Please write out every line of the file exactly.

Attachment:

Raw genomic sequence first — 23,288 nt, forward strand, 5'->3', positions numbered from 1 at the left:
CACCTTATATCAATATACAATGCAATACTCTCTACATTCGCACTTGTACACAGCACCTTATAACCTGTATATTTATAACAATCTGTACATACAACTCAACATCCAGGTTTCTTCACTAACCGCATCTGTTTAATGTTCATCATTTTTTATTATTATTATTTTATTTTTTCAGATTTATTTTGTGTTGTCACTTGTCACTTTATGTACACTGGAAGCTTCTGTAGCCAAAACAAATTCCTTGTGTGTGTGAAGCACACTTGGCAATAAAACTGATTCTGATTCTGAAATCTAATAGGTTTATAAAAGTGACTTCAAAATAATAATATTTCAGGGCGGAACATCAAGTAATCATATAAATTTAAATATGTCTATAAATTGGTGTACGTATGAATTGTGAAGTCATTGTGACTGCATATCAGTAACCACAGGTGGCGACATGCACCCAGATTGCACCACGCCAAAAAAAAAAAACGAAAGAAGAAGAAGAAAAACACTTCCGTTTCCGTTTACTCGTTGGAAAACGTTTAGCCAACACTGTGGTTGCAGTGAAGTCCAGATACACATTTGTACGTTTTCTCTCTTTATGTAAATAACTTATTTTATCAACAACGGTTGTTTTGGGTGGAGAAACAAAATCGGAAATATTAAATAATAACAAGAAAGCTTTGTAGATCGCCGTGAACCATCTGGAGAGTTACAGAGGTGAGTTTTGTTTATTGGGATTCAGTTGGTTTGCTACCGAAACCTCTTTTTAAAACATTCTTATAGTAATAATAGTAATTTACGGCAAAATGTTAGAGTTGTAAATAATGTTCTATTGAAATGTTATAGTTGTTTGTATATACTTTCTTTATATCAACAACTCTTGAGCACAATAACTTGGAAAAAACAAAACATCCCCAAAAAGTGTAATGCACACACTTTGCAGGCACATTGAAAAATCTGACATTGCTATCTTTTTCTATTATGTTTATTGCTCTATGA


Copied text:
Raw genomic sequence first — 23,288 nt, forward strand, 5'->3', positions numbered from 1 at the left:
CACCTTATATCAATATACAATGCAATACTCTCTACATTCGCACTTGTACACAGCACCTTATAACCTGTATATTTATAACAATCTGTACATACAACTCAACATCCAGGTTTCTTCACTAACCGCATCTGTTTAATGTTCATCATTTTTTATTATTATTATTTTATTTTTTCAGATTTATTTTGTGTTGTCACTTGTCACTTTATGTACACTGGAAGCTTCTGTAGCCAAAACAAATTCCTTGTGTGTGTGAAGCACACTTGGCAATAAAACTGATTCTGATTCTGAAATCTAATAGGTTTATAAAAGTGACTTCAAAATAATAATATTTCAGGGCGGAACATCAAGTAATCATATAAATTTAAATATGTCTATAAATTGGTGTACGTATGAATTGTGAAGTCATTGTGACTGCATATCAGTAACCACAGGTGGCGACATGCACCCAGATTGCACCACGCCAAAAAAAAAAAACGAAAGAAGAAGAAGAAAAACACTTCCGTTTCCGTTTACTCGTTGGAAAACGTTTAGCCAACACTGTGGTTGCAGTGAAGTCCAGATACACATTTGTACGTTTTCTCTCTTTATGTAAATAACTTATTTTATCAACAACGGTTGTTTTGGGTGGAGAAACAAAATCGGAAATATTAAATAATAACAAGAAAGCTTTGTAGATCGCCGTGAACCATCTGGAGAGTTACAGAGGTGAGTTTTGTTTATTGGGATTCAGTTGGTTTGCTACCGAAACCTCTTTTTAAAACATTCTTATAGTAATAATAGTAATTTACGGCAAAATGTTAGAGTTGTAAATAATGTTCTATTGAAATGTTATAGTTGTTTGTATATACTTTCTTTATATCAACAACTCTTGAGCACAATAACTTGGAAAAAACAAAACATCCCCAAAAAGTGTAATGCACACACTTTGCAGGCACATTGAAAAATCTGACATTGCTATCTTTTTCTATTATGTTTATTGCTCTATGA